Yes, organic fertilizers can be beneficial for hydrangeas. Options like compost, well-rotted manure, and organic plant-based fertilizers provide slow-release nutrients and improve soil health. They can be used in combination with or as an alternative to synthetic fertilizers, depending on your preference and gardening practices.

Should I fertilize my hydrangeas during the winter months?

It’s generally not necessary to fertilize hydrangeas during winter when they are in their dormant phase. Fertilizing during this time can stimulate new growth that may be susceptible to damage from frost or cold temperatures. Stick to fertilizing in early spring or as recommended for your specific hydrangea variety.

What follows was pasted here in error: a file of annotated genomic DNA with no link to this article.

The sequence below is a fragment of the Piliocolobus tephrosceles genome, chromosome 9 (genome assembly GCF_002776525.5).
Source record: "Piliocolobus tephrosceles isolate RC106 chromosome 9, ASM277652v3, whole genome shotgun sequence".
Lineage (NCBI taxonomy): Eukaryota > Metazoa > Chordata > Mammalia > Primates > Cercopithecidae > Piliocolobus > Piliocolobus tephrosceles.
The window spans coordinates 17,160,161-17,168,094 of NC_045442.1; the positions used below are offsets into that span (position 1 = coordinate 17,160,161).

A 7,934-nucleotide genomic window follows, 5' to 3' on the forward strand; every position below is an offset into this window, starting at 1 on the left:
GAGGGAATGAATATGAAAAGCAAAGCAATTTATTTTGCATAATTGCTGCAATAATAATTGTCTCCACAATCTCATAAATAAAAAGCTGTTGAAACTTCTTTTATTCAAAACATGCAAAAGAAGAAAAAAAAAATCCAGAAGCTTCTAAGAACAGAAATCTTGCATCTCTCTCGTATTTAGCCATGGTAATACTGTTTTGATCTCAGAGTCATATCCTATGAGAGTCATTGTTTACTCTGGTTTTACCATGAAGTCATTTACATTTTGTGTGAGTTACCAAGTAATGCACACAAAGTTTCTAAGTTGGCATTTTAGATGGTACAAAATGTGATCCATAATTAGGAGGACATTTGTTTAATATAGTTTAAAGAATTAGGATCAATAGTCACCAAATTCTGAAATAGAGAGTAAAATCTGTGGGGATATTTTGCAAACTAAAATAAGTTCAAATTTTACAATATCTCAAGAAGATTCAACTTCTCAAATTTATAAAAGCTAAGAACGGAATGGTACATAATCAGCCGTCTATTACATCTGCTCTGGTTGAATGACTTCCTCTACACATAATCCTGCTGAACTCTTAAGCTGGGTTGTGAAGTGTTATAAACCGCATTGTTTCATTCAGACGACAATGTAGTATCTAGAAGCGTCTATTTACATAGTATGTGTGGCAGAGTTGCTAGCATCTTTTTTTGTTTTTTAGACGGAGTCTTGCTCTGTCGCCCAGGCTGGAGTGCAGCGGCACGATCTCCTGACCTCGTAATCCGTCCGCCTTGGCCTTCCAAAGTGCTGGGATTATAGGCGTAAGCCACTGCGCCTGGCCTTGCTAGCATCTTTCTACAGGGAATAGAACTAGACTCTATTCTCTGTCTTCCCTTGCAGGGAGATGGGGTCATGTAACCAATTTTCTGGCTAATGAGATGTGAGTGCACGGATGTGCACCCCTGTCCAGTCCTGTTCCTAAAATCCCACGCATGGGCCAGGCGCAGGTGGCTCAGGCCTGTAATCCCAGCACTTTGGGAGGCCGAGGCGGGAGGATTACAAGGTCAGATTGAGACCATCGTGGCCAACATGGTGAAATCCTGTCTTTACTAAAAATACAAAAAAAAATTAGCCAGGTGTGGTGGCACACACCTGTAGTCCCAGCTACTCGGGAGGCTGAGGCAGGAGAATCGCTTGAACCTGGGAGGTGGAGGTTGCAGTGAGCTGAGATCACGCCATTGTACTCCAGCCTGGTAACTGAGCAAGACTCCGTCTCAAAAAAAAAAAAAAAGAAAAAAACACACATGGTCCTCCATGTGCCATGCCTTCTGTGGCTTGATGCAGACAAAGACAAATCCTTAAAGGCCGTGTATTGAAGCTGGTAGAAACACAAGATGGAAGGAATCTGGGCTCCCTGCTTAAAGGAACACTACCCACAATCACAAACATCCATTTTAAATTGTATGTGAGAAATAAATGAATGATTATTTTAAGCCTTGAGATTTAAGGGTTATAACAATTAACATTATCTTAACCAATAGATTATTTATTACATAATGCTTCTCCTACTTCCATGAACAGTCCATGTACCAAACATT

Fertilizing your hydrangeas correctly is key to promoting lush foliage and abundant blooms. By understanding their nutritional needs, fertilizing at the right time, choosing the appropriate fertilizer, and applying it effectively, you can provide your hydrangeas with the essential nutrients they require for optimal growth. Combine proper fertilization with regular watering, mulching, and pruning, and you’ll be rewarded with healthy, thriving hydrangeas that brighten up your garden with their beautiful, eye-catching blooms.